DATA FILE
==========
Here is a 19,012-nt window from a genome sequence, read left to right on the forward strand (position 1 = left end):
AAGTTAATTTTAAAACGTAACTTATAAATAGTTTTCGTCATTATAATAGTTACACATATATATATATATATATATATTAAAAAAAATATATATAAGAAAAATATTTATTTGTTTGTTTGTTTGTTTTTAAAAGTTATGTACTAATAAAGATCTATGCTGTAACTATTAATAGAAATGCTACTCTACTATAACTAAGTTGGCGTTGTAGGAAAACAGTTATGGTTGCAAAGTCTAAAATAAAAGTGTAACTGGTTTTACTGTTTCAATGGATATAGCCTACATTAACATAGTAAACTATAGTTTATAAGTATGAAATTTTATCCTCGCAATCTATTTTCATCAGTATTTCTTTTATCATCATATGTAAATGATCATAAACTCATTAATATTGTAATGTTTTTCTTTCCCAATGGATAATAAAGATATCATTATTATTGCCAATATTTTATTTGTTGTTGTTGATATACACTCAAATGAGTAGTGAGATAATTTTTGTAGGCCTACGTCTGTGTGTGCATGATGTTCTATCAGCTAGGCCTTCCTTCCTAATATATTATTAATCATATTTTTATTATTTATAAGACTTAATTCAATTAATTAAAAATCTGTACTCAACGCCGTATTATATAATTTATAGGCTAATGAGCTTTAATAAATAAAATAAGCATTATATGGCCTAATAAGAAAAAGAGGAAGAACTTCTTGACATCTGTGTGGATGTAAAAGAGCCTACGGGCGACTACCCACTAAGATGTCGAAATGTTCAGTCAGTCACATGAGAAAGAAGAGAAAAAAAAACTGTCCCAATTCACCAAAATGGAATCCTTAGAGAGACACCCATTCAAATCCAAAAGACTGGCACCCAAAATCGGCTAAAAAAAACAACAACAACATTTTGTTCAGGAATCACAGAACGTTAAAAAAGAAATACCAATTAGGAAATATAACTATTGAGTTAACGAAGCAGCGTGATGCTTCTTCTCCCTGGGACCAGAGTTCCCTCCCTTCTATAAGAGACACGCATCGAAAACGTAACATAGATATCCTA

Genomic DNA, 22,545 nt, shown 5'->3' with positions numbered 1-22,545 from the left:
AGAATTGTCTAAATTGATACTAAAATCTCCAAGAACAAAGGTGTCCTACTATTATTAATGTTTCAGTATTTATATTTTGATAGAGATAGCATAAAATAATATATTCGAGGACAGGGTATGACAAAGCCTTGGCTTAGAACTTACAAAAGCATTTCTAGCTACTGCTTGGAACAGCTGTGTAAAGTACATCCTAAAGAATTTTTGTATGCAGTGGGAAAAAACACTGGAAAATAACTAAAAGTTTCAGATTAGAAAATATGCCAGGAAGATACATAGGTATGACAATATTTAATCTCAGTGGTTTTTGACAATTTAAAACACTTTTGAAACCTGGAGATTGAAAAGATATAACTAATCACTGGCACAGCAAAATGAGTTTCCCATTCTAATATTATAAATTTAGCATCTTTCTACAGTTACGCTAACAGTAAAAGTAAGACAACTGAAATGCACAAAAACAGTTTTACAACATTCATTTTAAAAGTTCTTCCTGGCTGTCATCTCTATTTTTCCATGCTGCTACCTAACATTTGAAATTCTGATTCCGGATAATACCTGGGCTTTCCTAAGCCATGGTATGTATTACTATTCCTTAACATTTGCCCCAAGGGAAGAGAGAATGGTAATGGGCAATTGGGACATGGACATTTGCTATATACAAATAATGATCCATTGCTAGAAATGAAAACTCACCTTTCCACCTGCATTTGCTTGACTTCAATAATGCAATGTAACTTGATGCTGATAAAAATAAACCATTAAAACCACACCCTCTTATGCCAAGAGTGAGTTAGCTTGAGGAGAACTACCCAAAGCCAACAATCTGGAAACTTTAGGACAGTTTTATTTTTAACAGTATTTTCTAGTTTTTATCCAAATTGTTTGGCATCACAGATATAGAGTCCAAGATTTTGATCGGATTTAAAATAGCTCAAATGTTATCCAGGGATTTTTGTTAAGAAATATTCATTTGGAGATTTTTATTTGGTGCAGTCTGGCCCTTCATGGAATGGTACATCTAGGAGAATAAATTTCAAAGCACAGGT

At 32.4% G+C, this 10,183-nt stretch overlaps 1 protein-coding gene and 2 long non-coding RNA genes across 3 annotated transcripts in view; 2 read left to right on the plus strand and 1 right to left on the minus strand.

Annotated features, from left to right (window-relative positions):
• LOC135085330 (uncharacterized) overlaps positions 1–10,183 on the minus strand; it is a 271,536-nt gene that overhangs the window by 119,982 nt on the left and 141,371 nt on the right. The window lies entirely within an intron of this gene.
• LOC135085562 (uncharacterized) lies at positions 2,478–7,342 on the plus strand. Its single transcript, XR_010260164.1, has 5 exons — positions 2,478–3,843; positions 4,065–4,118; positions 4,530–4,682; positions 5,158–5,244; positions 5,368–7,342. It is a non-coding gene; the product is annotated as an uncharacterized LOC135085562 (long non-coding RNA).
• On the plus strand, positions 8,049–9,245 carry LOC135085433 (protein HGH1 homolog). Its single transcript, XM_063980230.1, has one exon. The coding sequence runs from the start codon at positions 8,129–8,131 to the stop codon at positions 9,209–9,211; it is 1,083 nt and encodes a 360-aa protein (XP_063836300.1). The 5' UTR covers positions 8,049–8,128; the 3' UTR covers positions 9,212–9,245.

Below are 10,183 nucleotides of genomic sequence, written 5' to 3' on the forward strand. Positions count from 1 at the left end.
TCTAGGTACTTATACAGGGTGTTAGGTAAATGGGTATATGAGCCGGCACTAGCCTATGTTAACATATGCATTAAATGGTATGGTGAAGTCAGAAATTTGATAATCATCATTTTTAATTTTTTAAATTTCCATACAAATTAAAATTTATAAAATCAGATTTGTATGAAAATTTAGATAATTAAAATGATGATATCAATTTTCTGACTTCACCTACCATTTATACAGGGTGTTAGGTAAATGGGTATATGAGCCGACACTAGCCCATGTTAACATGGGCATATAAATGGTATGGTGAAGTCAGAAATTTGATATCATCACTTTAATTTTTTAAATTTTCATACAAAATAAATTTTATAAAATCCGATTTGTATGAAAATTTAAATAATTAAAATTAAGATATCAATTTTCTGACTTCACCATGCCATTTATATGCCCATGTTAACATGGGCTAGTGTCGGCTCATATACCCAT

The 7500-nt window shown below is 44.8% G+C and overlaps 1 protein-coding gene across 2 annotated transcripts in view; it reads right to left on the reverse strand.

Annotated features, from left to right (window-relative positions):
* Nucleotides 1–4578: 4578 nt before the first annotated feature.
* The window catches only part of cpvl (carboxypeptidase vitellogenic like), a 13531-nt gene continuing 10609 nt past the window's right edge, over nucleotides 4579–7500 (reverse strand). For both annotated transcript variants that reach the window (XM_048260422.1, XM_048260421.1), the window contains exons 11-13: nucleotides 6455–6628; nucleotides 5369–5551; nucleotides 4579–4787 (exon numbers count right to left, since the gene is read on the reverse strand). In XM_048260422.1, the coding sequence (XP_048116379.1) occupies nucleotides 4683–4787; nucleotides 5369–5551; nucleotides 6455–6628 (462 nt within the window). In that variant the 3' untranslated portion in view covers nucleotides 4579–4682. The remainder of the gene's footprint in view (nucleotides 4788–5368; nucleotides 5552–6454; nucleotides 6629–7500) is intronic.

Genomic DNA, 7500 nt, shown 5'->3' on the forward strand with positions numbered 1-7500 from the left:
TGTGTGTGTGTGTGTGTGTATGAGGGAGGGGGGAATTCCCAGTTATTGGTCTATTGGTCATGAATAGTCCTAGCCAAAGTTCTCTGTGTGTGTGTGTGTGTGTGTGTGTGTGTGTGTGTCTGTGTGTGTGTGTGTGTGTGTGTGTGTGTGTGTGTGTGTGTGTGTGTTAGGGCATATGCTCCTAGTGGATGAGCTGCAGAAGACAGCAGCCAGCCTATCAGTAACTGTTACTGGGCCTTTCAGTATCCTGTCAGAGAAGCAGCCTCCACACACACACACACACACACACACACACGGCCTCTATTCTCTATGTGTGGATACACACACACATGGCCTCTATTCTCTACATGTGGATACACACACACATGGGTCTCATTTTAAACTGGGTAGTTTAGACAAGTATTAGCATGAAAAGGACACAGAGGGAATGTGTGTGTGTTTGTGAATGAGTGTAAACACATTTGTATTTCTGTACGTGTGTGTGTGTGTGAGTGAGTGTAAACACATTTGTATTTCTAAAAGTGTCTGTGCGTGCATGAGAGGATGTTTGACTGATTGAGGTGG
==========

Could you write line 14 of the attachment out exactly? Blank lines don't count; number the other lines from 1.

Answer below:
* Nucleotides 1–4578: 4578 nt before the first annotated feature.